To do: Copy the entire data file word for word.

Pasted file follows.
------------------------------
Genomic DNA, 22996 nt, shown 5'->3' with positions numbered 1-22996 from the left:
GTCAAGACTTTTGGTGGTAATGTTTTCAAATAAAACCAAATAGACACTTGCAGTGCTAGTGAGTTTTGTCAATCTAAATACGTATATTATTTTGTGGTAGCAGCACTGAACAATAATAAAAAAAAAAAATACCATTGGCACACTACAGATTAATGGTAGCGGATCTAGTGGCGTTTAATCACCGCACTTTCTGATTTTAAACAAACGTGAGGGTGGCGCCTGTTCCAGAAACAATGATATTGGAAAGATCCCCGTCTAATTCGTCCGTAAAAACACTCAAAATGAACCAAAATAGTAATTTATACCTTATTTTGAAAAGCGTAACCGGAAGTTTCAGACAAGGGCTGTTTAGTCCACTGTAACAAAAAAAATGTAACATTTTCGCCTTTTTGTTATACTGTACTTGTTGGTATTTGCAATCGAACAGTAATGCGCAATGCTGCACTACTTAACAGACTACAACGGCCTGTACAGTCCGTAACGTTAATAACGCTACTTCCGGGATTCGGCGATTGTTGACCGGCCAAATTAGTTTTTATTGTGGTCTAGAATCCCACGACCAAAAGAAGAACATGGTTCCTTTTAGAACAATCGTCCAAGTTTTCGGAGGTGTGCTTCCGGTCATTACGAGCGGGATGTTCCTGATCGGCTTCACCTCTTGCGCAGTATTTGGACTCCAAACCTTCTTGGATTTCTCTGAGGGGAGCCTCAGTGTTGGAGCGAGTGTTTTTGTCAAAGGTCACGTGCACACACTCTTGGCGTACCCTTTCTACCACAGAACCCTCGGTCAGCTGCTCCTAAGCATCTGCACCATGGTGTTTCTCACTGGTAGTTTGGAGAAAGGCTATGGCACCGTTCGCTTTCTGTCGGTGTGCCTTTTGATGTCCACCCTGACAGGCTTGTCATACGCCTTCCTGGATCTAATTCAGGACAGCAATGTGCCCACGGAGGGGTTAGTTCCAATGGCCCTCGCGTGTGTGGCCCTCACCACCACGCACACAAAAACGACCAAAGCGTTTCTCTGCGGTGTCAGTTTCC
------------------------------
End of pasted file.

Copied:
Genomic DNA, 22996 nt, shown 5'->3' with positions numbered 1-22996 from the left:
GTCAAGACTTTTGGTGGTAATGTTTTCAAATAAAACCAAATAGACACTTGCAGTGCTAGTGAGTTTTGTCAATCTAAATACGTATATTATTTTGTGGTAGCAGCACTGAACAATAATAAAAAAAAAAAATACCATTGGCACACTACAGATTAATGGTAGCGGATCTAGTGGCGTTTAATCACCGCACTTTCTGATTTTAAACAAACGTGAGGGTGGCGCCTGTTCCAGAAACAATGATATTGGAAAGATCCCCGTCTAATTCGTCCGTAAAAACACTCAAAATGAACCAAAATAGTAATTTATACCTTATTTTGAAAAGCGTAACCGGAAGTTTCAGACAAGGGCTGTTTAGTCCACTGTAACAAAAAAAATGTAACATTTTCGCCTTTTTGTTATACTGTACTTGTTGGTATTTGCAATCGAACAGTAATGCGCAATGCTGCACTACTTAACAGACTACAACGGCCTGTACAGTCCGTAACGTTAATAACGCTACTTCCGGGATTCGGCGATTGTTGACCGGCCAAATTAGTTTTTATTGTGGTCTAGAATCCCACGACCAAAAGAAGAACATGGTTCCTTTTAGAACAATCGTCCAAGTTTTCGGAGGTGTGCTTCCGGTCATTACGAGCGGGATGTTCCTGATCGGCTTCACCTCTTGCGCAGTATTTGGACTCCAAACCTTCTTGGATTTCTCTGAGGGGAGCCTCAGTGTTGGAGCGAGTGTTTTTGTCAAAGGTCACGTGCACACACTCTTGGCGTACCCTTTCTACCACAGAACCCTCGGTCAGCTGCTCCTAAGCATCTGCACCATGGTGTTTCTCACTGGTAGTTTGGAGAAAGGCTATGGCACCGTTCGCTTTCTGTCGGTGTGCCTTTTGATGTCCACCCTGACAGGCTTGTCATACGCCTTCCTGGATCTAATTCAGGACAGCAATGTGCCCACGGAGGGGTTAGTTCCAATGGCCCTCGCGTGTGTGGCCCTCACCACCACGCACACAAAAACGACCAAAGCGTTTCTCTGCGGTGTCAGTTTCC